BookPage Top Pick in Nonfiction, February 2018
This stunning, poetic memoir from Terese Marie Mailhot burns like hot coal. I read it in a single feverish session, completely absorbed and transported by Mailhot’s powerful and original voice. Mailhot’s story—which extends from an impoverished childhood on the Seabird Island Indian Reservation in British Columbia through foster care, teenage motherhood and mental illness—could seem a painful litany of misfortune were it not for the transformative alchemy of her art.
Sherman Alexie, in his introduction to this memoir, calls Heart Berries “an Iliad for the indigenous,” and recognizes Mailhot as a striking new voice in First Nation writing. The strength of her writing comes from Mailhot’s fearless embrace of emotional darkness and in her depiction of the psychic cost of living in a white man’s world. For example, after Mailhot’s mother has an intense epistolary love affair with convicted murderer Salvador Agron, her words and memories are used by the musician Paul Simon for his musical The Capeman, in which her character is reduced to an “Indian hippie chick.” Mailhot herself falls in precipitous love with her writing teacher, a passion that initially lands her in a mental ward.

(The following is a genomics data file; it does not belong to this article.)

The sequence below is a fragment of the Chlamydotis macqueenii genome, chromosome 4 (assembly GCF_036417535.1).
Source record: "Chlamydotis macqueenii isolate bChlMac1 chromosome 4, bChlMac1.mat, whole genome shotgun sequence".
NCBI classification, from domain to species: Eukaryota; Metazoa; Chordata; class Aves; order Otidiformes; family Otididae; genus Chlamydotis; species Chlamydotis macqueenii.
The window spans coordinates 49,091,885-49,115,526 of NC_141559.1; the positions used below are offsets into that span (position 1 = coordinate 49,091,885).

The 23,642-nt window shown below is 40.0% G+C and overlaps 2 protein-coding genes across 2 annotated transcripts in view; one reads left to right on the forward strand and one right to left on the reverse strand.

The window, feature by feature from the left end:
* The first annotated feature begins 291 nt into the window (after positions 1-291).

Although diagnosed with bipolar II, post-traumatic stress disorder and an eating disorder, Mailhot links her illness to something she calls “Indian sick,” which is as historical as it is individual. There is “something feminine and ancestral” in her illness, which requires an acknowledgment of the generational trauma of First Nation people. Storytelling, Mailhot feels, is a first step toward healing both the individual and her people.
Situating her physical and psychic pain in context with a multigenerational focus, Mailhot crafts an intensely moving story about mothers and what they pass down to their children.